Overthinking It

It was this week one year ago I made it a goal to create a children’s book, words, pictures and all. I didn’t create this blog until about 5 weeks later, but the process had already begun. I wanted to give myself some time to see if this was going to be an honest effort or not before posting my progress online, but eventually I got my blog up and going. Trust me; I have seen a few ambitious blogs created that didn’t get more than a half dozen posts and then nothing. I didn’t want to be that kind of person.

The first few weeks were terrific. I took numerous baby steps every day. I began writing, only a few lines. The next day I wrote a few more lines. The day after that, I wrote several stanzas. I began to build brick by brick a story that had legs, and with enough time I had something substantial.

I also went to the book store and found several lesson books on how to draw. At first it was remedial stuff, like how to draw a proper sphere and square. I had to learn the basics of perspective (which I still am terribly at) among other things I take for granted on a daily basis. Eventually I was character building. I was created faces and bodies with expressions and feelings.

After a couple of months I still had no children’s book and I had no characters. However, inching along the way I was making credible progress. That was in the winter, and winter is approaching again. So why have I put in nearly 12 months of work and still no children’s book as I stated I would do? I don’t feel like a failure. In fact, I am very proud of how far I’ve come. I grew. I learned something. I learned a new novice skill (drawing), I’ve created a rough draft story (and I’m sticking to it!), and the goal of creating a children’s book has still not escaped me.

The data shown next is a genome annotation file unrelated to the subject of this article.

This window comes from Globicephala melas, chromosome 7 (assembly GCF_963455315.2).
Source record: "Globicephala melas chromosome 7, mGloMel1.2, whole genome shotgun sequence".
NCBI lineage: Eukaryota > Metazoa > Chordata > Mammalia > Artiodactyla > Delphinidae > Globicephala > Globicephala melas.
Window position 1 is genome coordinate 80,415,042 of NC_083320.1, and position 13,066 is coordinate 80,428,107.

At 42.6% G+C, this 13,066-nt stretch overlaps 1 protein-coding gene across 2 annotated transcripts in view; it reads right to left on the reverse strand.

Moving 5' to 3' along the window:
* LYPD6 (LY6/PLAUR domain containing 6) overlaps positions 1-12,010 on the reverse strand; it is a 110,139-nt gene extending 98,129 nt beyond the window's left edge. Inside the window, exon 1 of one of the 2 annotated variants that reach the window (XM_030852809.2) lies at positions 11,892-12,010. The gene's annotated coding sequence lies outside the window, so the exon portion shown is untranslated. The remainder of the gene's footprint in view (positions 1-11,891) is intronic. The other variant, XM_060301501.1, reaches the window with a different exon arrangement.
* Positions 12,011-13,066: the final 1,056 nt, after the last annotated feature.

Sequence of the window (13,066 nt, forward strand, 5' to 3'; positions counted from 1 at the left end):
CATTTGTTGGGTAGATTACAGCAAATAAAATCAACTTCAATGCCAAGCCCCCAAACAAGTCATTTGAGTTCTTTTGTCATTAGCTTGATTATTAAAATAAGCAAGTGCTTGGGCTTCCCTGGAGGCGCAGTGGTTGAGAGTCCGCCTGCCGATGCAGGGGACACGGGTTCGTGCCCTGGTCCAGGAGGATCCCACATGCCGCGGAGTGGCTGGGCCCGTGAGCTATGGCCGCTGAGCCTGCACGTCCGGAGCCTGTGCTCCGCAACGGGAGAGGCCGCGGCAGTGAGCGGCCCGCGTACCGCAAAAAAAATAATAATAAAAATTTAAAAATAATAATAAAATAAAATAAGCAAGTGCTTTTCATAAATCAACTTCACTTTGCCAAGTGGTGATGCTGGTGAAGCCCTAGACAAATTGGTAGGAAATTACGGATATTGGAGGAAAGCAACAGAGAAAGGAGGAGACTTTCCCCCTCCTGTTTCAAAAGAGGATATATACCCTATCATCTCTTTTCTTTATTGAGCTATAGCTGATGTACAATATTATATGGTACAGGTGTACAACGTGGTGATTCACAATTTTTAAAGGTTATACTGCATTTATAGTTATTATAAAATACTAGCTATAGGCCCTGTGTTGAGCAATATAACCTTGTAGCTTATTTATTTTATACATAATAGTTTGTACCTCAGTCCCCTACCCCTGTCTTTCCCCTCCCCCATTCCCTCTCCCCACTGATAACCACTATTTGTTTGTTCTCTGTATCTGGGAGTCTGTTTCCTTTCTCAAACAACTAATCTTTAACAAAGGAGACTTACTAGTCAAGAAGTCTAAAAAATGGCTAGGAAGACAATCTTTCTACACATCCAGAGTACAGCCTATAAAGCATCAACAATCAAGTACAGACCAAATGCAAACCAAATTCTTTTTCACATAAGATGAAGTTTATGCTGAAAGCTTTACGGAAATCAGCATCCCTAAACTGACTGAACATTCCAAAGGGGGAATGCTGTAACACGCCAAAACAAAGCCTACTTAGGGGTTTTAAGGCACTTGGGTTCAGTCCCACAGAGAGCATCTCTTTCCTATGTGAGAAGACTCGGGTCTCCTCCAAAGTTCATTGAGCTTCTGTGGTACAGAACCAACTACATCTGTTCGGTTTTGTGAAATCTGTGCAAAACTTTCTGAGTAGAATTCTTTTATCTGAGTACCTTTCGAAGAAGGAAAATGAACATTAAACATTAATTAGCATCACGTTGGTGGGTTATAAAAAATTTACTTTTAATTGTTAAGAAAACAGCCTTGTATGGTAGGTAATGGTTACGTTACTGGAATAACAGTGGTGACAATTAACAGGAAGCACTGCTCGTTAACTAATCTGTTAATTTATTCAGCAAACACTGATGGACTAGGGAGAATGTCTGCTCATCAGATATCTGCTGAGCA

I can tell you now with 12 months experience my biggest hurdle was not learning, not resources, not time, not my friends distracting the heck out of me (Never!), it was my over thinking mind. Every time I picked up something, a magazine, a book, an article, saw some genius breakthrough in literature, I over thought. Every time I learned a new small illustration line… I over-thought. Every time I realized I had to tweak something in my project… I over-thought. My story was a great idea. It was a terrible idea. It was a perfect idea. The drawing was bad, the characters were not up to snuff, the color was poor…

Let me do a whole panel from sketch to finish and see how it looks!

I thought of everything and that’s been my biggest hurdle. In retrospect, my best days are the ones where I sit down to scribble something up and work with it. Start with nothing and finish with something. The feelings of progress in these little crumbs have always been the best. Baby steps! Instead of slaving over how to get things right (which is perhaps the most exhausting aspect of creativity), I’ve got to become better at how to make lots of little some things out of lots of big nothings.

The other day I started drawing my character, Silly, sleeping in bed. The first sketch was dreadful. The next was better. I went to bed. I woke up. I put it on the tablet. I scribbled more. I doodled him a couple times in layers. I pieced him together. I didn’t illustrate this beauty that was flawless stroke by stroke. It was clay. It’s not perfect. It’s still not perfect. But it’s not supposed to be. It can be played with. That’s what creativity is: Play.

I’ll continue my work on this children’s story. I will finish it. It will never be complete. I’ll call it done, but I will always go back and do more, even after it’s shared or published or who knows. Published for me has become hard concrete word for “what I‘ve got so far”. And that makes me comfortable.

I can’t even remember the last version of what Silly sleeping in bed looks like. It’s fuzzy. It’s kind of nice recalling it that way. I’ll try not to over think it.

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